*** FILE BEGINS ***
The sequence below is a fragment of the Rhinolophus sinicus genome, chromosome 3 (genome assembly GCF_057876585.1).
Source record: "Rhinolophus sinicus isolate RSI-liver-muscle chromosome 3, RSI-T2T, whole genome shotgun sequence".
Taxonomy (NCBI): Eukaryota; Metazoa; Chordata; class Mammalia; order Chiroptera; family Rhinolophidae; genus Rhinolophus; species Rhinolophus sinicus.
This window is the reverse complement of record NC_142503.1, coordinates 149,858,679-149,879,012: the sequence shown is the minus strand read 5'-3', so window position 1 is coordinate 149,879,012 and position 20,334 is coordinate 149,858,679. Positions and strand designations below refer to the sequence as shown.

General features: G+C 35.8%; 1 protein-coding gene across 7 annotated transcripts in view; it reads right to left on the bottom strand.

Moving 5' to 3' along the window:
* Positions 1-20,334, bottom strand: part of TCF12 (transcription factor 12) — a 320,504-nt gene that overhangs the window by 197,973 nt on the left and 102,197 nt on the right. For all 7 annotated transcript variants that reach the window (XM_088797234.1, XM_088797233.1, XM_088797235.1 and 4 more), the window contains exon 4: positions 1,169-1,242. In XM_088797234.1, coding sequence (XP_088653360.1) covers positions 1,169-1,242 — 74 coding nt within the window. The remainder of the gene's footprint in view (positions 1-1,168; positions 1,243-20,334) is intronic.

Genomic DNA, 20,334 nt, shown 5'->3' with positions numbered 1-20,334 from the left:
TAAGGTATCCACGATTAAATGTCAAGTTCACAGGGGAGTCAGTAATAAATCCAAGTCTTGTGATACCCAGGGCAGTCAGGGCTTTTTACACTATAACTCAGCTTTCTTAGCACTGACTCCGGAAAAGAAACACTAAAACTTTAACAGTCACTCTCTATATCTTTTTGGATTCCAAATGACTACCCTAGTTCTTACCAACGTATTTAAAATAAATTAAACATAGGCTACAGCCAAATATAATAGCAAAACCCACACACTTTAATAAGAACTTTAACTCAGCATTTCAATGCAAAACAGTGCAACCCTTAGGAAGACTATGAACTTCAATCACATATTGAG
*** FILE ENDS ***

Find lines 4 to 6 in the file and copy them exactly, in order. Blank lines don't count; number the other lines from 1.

This window is the reverse complement of record NC_142503.1, coordinates 149,858,679-149,879,012: the sequence shown is the minus strand read 5'-3', so window position 1 is coordinate 149,879,012 and position 20,334 is coordinate 149,858,679. Positions and strand designations below refer to the sequence as shown.

General features: G+C 35.8%; 1 protein-coding gene across 7 annotated transcripts in view; it reads right to left on the bottom strand.

Moving 5' to 3' along the window: